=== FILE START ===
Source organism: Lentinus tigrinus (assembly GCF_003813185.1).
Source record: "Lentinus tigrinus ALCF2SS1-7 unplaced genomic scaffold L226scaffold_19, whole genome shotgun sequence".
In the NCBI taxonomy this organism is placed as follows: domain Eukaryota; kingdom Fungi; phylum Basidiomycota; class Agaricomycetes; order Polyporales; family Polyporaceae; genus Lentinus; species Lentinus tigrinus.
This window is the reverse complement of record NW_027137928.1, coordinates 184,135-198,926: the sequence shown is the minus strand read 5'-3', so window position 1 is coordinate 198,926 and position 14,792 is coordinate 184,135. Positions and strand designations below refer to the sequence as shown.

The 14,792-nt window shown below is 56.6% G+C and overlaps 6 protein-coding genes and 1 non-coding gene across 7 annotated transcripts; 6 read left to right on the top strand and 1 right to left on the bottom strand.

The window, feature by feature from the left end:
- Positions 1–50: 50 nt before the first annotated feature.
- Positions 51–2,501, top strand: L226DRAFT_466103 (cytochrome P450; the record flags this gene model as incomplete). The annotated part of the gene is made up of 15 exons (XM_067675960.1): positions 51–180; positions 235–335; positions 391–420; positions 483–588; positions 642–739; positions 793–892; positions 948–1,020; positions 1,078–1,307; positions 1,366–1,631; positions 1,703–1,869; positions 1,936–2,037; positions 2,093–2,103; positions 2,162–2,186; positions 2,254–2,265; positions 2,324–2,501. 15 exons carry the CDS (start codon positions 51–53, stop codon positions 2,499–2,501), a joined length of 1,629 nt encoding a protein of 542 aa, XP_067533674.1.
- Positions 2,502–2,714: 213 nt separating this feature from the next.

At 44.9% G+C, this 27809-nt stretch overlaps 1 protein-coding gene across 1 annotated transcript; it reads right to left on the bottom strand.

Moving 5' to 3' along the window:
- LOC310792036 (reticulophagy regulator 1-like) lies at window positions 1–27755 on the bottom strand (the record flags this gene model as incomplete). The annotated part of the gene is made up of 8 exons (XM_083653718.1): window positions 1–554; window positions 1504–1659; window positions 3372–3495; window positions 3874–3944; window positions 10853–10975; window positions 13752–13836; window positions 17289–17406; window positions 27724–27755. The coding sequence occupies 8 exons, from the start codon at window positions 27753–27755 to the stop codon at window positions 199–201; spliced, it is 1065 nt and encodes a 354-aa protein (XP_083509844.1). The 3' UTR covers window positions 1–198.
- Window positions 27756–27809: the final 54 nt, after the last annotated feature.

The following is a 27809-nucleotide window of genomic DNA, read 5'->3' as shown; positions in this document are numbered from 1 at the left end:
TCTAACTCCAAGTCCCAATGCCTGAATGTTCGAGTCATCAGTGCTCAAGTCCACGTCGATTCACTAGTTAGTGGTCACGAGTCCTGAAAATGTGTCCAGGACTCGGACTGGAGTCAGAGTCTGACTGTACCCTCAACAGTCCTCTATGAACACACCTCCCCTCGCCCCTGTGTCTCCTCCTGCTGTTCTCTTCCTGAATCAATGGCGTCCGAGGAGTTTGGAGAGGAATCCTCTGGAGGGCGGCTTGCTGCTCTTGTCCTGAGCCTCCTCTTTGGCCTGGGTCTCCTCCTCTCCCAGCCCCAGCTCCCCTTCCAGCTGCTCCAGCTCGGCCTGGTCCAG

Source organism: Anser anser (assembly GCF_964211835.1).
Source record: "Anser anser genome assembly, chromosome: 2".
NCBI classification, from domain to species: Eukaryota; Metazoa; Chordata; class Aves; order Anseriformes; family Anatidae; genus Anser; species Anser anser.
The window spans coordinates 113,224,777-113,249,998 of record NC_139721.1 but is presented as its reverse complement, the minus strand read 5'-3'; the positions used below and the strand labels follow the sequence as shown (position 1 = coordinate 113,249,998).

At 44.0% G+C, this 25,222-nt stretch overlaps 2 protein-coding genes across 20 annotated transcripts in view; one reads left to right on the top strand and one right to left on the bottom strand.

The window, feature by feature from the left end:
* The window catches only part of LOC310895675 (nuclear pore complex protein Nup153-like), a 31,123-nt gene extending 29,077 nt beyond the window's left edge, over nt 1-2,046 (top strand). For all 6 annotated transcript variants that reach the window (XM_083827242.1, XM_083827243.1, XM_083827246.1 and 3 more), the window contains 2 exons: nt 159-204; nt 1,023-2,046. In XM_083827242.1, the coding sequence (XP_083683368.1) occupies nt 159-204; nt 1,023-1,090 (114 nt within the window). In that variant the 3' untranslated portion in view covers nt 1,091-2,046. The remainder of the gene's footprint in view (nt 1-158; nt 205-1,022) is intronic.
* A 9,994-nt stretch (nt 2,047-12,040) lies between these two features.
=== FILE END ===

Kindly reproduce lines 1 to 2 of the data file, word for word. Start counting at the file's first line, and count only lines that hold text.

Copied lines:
Source organism: Lentinus tigrinus (assembly GCF_003813185.1).
Source record: "Lentinus tigrinus ALCF2SS1-7 unplaced genomic scaffold L226scaffold_19, whole genome shotgun sequence".